• I only contact my CRM when I am dealing with issues that are particularly complex or significant, otherwise my day-to-day tax affairs are managed in-house or through an agent.
  • The big change from recent years is the CRMs' interaction with their technical specialists. I feel that the CRMs now have a grip and are firmly in the centre of everything so that discussions are focused around our business and what is important for us. They make sure we all understand each other, and that issues are resolved as quickly as possible.
  • I feel I am consulted and have a voice - either through the CRM or directly - in changes that HMRC makes and in wider policy change.

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Customers with a Customer Co-ordinator

By fully delivering these six strategic propositions, the aim is that most customers with a Customer Co-ordinator (CC) would say the following in 2014-15:

  • I am up to date with all years closed up to 2012. Only rarely does something take longer than a year to resolve and that's a great improvement. I am always fully informed on the progress of my issues.
  • I work with HMRC on significant and commercially important issues – whether HMRC has raised them or I have because I want commercial certainty.
  • HMRC uses appropriate methods of communication such as telephone and email mainly, rather than letters. HMRC's officers are open about their views and where they differ from ours they explain why. I feel that I know who to contact within HMRC and that when I do they actively listen to me, seek to understand my position and when necessary put me in touch with the right experts.
  • When I deal with tax specialists I get a sense that HMRC has a real grasp of the key tax risks from the questions I am asked. Although contact is not regular, HMRC's officers show a marked improvement in their commercial understanding when I do speak to them.
  • There is also a noticeable improvement in the way that tax specialists deal with all risks, in particular those that are associated with VAT and Employer Compliance risk. When the specialists ask questions they make it clear what the perceived risk is and concentrate on the high risk areas.
  • My relationship with HMRC is professional. We are open with each other and there is trust on both sides. There's no point in not being transparent - they would soon know if I was being less than frank.
  • Whilst I may buy advice from tax agents to keep my effective tax rate competitive, I won't buy aggressive schemes. I can see that there are clear downsides which outweigh the benefits of a one-off saving. Being classed as non-low risk is unattractive as I know that HMRC will pursue all risks vigorously.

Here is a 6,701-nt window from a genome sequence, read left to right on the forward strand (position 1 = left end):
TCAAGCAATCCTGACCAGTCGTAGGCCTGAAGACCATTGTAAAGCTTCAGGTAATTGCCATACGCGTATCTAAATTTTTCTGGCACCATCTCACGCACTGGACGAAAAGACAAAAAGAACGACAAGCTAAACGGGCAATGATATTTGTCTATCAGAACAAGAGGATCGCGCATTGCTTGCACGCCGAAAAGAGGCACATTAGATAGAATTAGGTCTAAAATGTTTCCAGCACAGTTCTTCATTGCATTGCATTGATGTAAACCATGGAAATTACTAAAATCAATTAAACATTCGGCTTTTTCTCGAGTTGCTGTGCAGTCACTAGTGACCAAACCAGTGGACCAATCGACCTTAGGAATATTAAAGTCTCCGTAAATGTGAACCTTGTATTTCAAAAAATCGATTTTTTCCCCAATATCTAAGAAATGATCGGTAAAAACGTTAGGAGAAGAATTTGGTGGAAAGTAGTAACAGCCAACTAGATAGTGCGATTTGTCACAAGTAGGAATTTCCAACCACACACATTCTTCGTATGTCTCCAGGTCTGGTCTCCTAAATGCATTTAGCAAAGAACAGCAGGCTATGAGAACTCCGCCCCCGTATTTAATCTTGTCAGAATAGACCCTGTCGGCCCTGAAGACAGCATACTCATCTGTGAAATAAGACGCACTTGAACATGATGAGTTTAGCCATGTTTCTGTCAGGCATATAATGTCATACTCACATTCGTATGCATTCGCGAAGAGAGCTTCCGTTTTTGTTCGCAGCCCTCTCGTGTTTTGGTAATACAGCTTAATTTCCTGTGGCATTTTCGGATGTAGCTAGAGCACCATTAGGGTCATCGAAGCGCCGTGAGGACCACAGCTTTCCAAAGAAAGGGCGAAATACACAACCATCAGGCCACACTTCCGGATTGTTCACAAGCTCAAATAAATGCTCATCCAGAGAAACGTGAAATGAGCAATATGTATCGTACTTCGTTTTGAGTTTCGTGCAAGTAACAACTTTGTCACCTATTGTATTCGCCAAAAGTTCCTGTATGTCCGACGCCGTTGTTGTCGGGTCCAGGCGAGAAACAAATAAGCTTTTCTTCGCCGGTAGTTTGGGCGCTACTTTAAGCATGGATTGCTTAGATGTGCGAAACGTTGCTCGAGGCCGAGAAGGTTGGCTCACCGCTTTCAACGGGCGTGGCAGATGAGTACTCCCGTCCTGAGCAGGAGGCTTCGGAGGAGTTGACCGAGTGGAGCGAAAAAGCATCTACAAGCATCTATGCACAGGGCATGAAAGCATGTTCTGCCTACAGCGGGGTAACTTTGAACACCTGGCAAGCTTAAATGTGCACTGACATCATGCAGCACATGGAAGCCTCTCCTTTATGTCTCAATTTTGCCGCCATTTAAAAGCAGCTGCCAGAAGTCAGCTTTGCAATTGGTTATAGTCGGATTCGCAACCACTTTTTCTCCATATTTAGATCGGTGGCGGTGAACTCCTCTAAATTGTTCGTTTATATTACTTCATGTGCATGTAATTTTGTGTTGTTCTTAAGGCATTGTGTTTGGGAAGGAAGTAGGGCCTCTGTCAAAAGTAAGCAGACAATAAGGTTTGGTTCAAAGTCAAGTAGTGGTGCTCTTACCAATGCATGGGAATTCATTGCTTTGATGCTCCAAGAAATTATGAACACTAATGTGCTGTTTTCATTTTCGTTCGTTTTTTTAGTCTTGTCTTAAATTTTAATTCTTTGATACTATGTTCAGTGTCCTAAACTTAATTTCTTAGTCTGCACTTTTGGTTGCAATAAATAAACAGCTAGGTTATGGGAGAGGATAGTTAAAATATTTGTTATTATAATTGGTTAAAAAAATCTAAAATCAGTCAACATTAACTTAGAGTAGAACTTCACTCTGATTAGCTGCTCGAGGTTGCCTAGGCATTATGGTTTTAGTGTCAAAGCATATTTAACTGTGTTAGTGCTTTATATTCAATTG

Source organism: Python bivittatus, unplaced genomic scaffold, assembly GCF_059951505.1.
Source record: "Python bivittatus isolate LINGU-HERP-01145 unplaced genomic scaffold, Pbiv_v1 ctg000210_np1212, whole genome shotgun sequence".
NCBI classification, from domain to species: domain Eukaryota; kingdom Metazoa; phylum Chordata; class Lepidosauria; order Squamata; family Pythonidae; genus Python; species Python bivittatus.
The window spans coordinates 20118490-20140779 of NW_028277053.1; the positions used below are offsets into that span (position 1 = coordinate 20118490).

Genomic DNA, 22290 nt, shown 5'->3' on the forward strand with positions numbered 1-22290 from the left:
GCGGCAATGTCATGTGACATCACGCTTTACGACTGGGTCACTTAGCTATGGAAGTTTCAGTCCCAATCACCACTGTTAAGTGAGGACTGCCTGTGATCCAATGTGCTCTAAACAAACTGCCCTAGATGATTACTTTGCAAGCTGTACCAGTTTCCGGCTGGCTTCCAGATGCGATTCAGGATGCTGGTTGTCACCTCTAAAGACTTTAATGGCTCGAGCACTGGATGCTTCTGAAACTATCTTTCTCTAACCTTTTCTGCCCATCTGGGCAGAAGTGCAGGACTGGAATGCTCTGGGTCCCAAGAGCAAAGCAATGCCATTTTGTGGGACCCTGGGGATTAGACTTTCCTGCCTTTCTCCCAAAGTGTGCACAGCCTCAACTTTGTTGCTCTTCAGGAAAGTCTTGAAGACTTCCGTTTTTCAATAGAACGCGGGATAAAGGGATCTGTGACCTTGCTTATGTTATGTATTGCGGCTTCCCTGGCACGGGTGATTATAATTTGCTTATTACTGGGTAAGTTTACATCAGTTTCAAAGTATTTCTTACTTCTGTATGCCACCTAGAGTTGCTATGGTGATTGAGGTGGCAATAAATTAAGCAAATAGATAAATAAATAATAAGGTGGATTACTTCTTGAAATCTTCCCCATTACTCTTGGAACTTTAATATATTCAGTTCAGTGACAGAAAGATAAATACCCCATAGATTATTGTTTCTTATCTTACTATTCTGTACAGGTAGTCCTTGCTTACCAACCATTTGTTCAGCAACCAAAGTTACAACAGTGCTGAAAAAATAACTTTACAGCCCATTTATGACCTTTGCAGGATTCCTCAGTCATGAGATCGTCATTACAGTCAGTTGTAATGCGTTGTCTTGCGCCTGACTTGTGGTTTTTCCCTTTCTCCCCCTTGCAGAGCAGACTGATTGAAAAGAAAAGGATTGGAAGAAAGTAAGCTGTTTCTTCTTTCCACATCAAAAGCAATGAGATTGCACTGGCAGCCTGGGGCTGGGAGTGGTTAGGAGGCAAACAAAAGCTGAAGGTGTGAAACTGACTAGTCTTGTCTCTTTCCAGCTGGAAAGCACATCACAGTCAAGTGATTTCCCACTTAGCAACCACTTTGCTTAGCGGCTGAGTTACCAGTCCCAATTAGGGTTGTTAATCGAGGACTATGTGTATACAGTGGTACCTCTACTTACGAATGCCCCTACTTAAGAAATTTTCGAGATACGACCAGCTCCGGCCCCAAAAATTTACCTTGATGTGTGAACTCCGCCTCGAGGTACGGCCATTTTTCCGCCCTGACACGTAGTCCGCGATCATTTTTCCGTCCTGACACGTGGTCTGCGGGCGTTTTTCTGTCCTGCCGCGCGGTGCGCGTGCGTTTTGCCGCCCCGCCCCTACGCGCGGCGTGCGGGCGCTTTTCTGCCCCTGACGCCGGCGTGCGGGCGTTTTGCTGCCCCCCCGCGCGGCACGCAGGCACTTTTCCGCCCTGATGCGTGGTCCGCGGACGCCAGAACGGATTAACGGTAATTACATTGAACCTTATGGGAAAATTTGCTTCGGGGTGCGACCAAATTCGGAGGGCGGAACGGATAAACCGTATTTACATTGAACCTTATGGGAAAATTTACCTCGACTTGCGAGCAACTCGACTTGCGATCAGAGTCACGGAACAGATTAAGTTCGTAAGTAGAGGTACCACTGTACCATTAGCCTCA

• I only contact my CC when I cannot find answers from the usual channels or I need help finding the right contact in HMRC. Otherwise I manage our day-to-day tax affairs in-house or through my professional advisers.
  • The big change from four years ago is that I have a named point of contact responsible for co-ordinating all contact with me and our business. The CC is aware of the various contacts that I have across the whole of HMRC and has an overview of my business and risk status. The CC helps to ensure we all understand each other and that communications are joined up. When things go wrong the CC helps get issues resolved as quickly as possible.
  • I feel I know how to comment on changes when HMRC consults businesses and on wider policy change - either through the CC, my professional adviser or directly through consultations.

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Litigation and Settlement Strategy

The Litigation and Settlement Strategy sets out the principles within which HMRC handles all disputes about taxes, duties, credits or related interest and penalties, where those disputes are subject to civil law procedures, and whether disputes are resolved by agreement with the customer or through litigation.

Litigation and Settlement Strategy (PDF 28K)

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Taking a programme approach to the highest risk cases

For the very highest risk cases HMRC puts in place dedicated project teams and engages with its customers at Board level through the High Risk Corporates Programme (HRCP) and Managing Complex Risks Programme (MCRP).

For further information see the High Risk Corporates Programme.

The High Risk Corporates Programme